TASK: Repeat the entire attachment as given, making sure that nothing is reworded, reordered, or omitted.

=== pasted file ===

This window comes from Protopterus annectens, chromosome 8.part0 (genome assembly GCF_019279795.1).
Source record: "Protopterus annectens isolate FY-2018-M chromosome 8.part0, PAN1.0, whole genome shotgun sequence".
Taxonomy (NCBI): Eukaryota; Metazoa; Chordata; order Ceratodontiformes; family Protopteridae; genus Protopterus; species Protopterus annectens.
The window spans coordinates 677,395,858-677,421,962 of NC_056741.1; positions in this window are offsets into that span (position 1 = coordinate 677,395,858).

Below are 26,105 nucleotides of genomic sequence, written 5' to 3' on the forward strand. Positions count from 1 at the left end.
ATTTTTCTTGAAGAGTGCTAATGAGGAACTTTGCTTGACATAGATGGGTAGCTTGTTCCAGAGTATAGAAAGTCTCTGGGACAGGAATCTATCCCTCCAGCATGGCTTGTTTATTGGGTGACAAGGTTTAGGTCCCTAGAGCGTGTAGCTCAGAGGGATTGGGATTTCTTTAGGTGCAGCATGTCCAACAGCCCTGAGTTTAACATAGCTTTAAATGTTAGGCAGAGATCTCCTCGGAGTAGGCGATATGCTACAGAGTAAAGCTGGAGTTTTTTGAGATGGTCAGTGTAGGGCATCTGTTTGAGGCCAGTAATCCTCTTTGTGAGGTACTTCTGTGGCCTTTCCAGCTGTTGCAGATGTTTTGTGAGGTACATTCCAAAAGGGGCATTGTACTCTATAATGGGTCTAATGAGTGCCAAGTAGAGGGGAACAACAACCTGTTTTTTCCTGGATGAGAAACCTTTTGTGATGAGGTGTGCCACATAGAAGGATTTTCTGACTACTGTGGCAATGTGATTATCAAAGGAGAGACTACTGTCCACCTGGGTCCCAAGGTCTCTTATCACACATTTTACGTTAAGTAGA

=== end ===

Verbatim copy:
This window comes from Protopterus annectens, chromosome 8.part0 (genome assembly GCF_019279795.1).
Source record: "Protopterus annectens isolate FY-2018-M chromosome 8.part0, PAN1.0, whole genome shotgun sequence".
Taxonomy (NCBI): Eukaryota; Metazoa; Chordata; order Ceratodontiformes; family Protopteridae; genus Protopterus; species Protopterus annectens.
The window spans coordinates 677,395,858-677,421,962 of NC_056741.1; positions in this window are offsets into that span (position 1 = coordinate 677,395,858).

Below are 26,105 nucleotides of genomic sequence, written 5' to 3' on the forward strand. Positions count from 1 at the left end.
ATTTTTCTTGAAGAGTGCTAATGAGGAACTTTGCTTGACATAGATGGGTAGCTTGTTCCAGAGTATAGAAAGTCTCTGGGACAGGAATCTATCCCTCCAGCATGGCTTGTTTATTGGGTGACAAGGTTTAGGTCCCTAGAGCGTGTAGCTCAGAGGGATTGGGATTTCTTTAGGTGCAGCATGTCCAACAGCCCTGAGTTTAACATAGCTTTAAATGTTAGGCAGAGATCTCCTCGGAGTAGGCGATATGCTACAGAGTAAAGCTGGAGTTTTTTGAGATGGTCAGTGTAGGGCATCTGTTTGAGGCCAGTAATCCTCTTTGTGAGGTACTTCTGTGGCCTTTCCAGCTGTTGCAGATGTTTTGTGAGGTACATTCCAAAAGGGGCATTGTACTCTATAATGGGTCTAATGAGTGCCAAGTAGAGGGGAACAACAACCTGTTTTTTCCTGGATGAGAAACCTTTTGTGATGAGGTGTGCCACATAGAAGGATTTTCTGACTACTGTGGCAATGTGATTATCAAAGGAGAGACTACTGTCCACCTGGGTCCCAAGGTCTCTTATCACACATTTTACGTTAAGTAGA